Five a side flourishes on former car park
By Carol Dutton
"We used to have a very good pitch," says David Clark, Estate Manager for SAS Software at Marlow in Buckinghamshire. "We actually built it ourselves. It was very free draining and we played on it for two years."
In 2000, the company began work on a new, £14 million extension and moved 40 staff into temporary office accommodation alongside the pitch. The proximity of the football ground made it the most convenient area to serve as their car park. After taking a two tonne roller over the whole area, ribbed aluminium sheets with perforated drainage holes were put in place to cover the surface. David Green of Terrain Aeration, who was brought in to treat the pitch, takes up the story.
"Aluminium tracking was laid down over the existing turf and during the very wet winter of 2002 the clay soil beneath became so saturated that when the cars rolled over the surface, water spouted through the drainage holes. As the site continued to be used as a car park during last year's long hot summer, the whole of the clay based soil and subsoil profile had been saturated, compressed and then dried out in its compressed state."
Once the new extension was finished, last October, the aluminium sheets were removed from site, and David Clark began renovating his old football ground.
"We found we had almost a solid concrete base," he remembers. "We deep rotovated to about a foot, took some stone out and added fine top soil. We laid new turf and it went down quite well, but because of the compaction pan lying approx. 18 inches underneath, the pitch filled up with water and we had half an inch of it all over the surface. Despite repeated deep spiking it was impossible to play. I'd seen Terrain's four wheeled terralift machine at Saltex but hadn't had the chance to see it in action. I contemplated using a mole plough, but this would have disrupted the surface. I decided to contact Terrain Aeration."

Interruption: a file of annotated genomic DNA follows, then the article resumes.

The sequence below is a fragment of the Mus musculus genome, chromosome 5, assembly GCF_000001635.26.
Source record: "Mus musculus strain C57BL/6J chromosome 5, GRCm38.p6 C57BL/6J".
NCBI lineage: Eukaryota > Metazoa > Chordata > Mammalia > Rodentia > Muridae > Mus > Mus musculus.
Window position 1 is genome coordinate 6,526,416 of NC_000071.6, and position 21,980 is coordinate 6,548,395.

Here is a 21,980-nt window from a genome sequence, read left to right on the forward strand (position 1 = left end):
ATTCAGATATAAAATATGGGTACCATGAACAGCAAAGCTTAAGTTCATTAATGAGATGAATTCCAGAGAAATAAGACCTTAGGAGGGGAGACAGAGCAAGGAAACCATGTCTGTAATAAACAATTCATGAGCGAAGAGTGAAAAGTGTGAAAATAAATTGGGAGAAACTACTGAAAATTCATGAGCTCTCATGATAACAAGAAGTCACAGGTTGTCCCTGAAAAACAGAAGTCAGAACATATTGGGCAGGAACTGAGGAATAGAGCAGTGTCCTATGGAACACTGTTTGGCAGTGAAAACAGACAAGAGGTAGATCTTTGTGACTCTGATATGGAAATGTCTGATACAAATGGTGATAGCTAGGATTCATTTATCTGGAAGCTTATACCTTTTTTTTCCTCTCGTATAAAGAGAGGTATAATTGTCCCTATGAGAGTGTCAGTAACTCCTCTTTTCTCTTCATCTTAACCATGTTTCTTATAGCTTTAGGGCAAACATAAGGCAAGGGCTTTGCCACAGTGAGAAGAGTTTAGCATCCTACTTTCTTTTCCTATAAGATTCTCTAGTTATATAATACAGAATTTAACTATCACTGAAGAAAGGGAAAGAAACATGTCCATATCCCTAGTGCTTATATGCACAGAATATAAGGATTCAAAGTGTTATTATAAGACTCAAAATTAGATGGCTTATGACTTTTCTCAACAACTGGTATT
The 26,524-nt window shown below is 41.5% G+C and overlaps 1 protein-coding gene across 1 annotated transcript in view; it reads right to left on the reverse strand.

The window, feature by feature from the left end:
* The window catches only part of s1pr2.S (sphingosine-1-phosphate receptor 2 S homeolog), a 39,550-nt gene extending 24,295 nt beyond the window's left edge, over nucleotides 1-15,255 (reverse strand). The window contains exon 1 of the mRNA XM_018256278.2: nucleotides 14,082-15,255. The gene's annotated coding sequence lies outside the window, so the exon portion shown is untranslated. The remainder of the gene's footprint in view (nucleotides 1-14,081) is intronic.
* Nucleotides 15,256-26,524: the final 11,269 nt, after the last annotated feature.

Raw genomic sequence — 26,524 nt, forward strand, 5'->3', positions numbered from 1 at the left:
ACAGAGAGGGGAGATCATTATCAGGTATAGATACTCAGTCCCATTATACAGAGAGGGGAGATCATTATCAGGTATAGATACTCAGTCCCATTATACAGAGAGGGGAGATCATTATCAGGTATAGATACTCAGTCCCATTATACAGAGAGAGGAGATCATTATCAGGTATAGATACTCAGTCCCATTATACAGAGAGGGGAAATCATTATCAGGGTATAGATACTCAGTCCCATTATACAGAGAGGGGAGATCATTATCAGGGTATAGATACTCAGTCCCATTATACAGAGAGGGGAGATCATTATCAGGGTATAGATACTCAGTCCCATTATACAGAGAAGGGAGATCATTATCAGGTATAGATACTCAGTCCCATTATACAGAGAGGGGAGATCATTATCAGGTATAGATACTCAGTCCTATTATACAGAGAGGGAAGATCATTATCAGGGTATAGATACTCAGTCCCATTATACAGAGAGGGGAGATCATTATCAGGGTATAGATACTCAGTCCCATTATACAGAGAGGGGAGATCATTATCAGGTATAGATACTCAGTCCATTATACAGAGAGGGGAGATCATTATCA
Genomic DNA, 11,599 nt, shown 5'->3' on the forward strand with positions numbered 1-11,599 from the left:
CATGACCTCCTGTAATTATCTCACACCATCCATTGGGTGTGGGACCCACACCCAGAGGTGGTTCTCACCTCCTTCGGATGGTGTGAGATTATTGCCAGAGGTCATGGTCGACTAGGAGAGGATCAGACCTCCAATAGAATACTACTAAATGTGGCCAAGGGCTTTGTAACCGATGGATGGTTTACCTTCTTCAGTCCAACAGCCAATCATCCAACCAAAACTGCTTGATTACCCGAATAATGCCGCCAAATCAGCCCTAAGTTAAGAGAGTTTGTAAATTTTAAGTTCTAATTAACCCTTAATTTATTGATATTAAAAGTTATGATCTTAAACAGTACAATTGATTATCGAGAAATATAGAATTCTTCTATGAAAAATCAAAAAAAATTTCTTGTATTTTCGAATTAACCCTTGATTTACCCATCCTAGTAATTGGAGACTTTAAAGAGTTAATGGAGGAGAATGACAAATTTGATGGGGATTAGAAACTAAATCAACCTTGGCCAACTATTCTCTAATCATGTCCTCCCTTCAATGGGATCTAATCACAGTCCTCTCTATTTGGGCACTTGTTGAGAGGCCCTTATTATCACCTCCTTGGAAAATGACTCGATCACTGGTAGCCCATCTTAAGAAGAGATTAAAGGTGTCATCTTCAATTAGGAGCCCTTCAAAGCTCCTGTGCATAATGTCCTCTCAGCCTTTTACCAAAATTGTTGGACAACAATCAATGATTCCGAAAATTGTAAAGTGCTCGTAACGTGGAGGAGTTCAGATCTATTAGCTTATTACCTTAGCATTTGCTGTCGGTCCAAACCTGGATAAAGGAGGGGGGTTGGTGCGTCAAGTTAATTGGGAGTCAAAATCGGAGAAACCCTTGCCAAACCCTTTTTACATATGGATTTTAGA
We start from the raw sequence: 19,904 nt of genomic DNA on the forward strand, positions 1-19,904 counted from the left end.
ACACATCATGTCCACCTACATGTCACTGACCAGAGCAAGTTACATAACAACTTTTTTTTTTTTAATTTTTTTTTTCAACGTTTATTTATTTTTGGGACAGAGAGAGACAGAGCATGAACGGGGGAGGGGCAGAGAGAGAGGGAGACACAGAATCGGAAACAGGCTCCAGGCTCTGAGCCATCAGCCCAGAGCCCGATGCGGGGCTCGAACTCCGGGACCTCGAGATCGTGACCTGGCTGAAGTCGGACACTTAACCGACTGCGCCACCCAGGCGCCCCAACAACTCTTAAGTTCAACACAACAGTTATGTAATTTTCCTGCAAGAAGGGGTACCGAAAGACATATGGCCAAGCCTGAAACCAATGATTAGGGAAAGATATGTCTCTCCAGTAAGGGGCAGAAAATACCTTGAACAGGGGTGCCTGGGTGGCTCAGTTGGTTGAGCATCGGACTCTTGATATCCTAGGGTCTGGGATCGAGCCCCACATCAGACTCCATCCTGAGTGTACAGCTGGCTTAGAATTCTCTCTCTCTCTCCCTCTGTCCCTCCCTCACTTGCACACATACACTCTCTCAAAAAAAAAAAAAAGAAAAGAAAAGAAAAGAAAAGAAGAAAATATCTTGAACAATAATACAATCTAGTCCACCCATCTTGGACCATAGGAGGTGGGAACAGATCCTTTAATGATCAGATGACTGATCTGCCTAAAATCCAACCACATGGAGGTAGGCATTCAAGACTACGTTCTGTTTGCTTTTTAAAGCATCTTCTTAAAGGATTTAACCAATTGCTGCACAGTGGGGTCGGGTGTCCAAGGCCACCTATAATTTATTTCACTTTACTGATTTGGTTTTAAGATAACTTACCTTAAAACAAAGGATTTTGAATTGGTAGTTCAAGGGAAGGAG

David Green arrived with Airforce, the company's four wheeled hydraulic terralift machine and injected compressed air at 14 bar, one metre down through a 37mm diameter probe. The air blasts fractured the clay pan creating fissures from one metre down to the surface, thus aerating the area. Dried milled seaweed on the final air blast will expand on contact with moisture, keeping the fissures open and adding nutrients.
"At about 900mm below the surface the probe met chalk," says Green, " which means that we've opened channels directly from the surface to the bedrock."
After treating the whole 40 by 20 metre pitch at two-metre spacings on a staggered grid pattern, Terrain back filled the probe holes with mower friendly aggregate and left site.
David Clark watched the surface of his newly aerated pitch, and the weather closely.
"The week before treatment the whole area was waterlogged," he reports, "and during the weekend after Terrain had left we had just over an inch of rain during Saturday night and Sunday. I was on the pitch at 8.00am. on Monday morning and went stamping all over it. The grass was wet but there was no surface water and I judged it capable of play. We had our first game two days later. It's just amazing. I'm a very happy bunny!"
For further information on the deep aeration services of Terrain Aeration, contact the company on Tel: 01149 673783 or visit their website at www.terrainaeration.co.uk